November, 1992, found the media engrossed in the presidential election, but a year later another spate of scare stories dominated the news -- on the weekend of November 5-7, immediately after Defense Secretary Les Aspin's visit to Seoul. The Chicago Tribune headlined its November 6 issue this way: "U.S. FEARFUL OF N. KOREAN ATTACK ON SOUTH." The accompanying wire-service article quoted an official flying home from Korea with Aspin to the effect that North Korea was deploying its military equipment closer to the border and had its troops massed near the DMZ. According to the article, North Korea was thought to be close to having the bomb. American officials were said to be worried that war could be started by either a "dying" Kim Il Sung or "a more radical and perhaps even psychotic" Kim Jong Il. The end of the Chicago Tribune article, however, presented a different scenario: sources at the State Department knew of no unusual troop movements or massing at the border. The New York Times paraphrased Aspin to the effect that there was no evidence that North Korea was producing or reprocessing more plutonium. The various sources expressed no opinion on the sanity of Kim Jong Il, although for the previous twenty-five years of Kim's involvement in politics South Korean intelligence had described him as dangerously unstable and probably psychotic.

On the same weekend charges circulated about crazed North Koreans readying an atomic bomb, forbidding access to international inspectors, and having 70 percent of their army on the border with South Korea. On Sunday, President Bill Clinton told Meet the Press that "any attack on South Korea is an attack on the United States."

Monkey See, Monkey Do

SIMILAR stories on North Korea could be found across the spectrum of American journalism, from right to left and from the worst to the best, all making use of the same unexamined facts and assumptions. Here are two examples from the November, 1993, war scare. Newsweek said,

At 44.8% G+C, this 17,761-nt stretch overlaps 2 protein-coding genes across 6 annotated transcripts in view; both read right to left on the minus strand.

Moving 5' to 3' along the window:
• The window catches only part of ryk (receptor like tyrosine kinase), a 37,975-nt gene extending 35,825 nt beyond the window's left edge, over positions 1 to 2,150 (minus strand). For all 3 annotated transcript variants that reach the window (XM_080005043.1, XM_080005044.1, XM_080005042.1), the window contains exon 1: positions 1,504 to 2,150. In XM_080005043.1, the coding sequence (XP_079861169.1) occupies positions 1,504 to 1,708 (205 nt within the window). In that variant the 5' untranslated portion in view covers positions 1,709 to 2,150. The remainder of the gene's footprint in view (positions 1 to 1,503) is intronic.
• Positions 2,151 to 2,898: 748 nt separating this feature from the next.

It is one of the scariest scenarios the post-cold-war world has produced: an economically desperate North Korea, its leadership as isolated as ever, rejects every effort the West makes to persuade it to abandon its steadfast pursuit of a nuclear bomb. Instead, it issues warnings about the possibility of war, which are promptly echoed by a high-ranking U.S. Defense Department official visiting Seoul. North Korea's troops, 70 percent of which are gathered within sprinting distance of the Korean peninsula's tripwire demilitarized zone, go on combat alert and Communist Party officials gather at a hurriedly called meeting in P'yongyang, the North Korean capital.

Last week in Korea, the nightmares all seemed to be coming true.

Charles Krauthammer, in The Washington Post, wrote,

There is a real crisis brewing in a place the cameras don't go. The single most dangerous problem, the impending nuclearization of North Korea, is not yet on the national radar screen. It will be.... None will sleep well with nukes in the hands of the most belligerent and paranoid regime on earth.... The North Korean nuclear bomb would be controlled by either Kim Il Sung, the old and dying Great Leader, or his son and successor, Dear Leader Kim Jong Il.... unpredictable, possibly psychotic, [he] would be the closest thing to Dr. Strangelove the nuclear age has seen.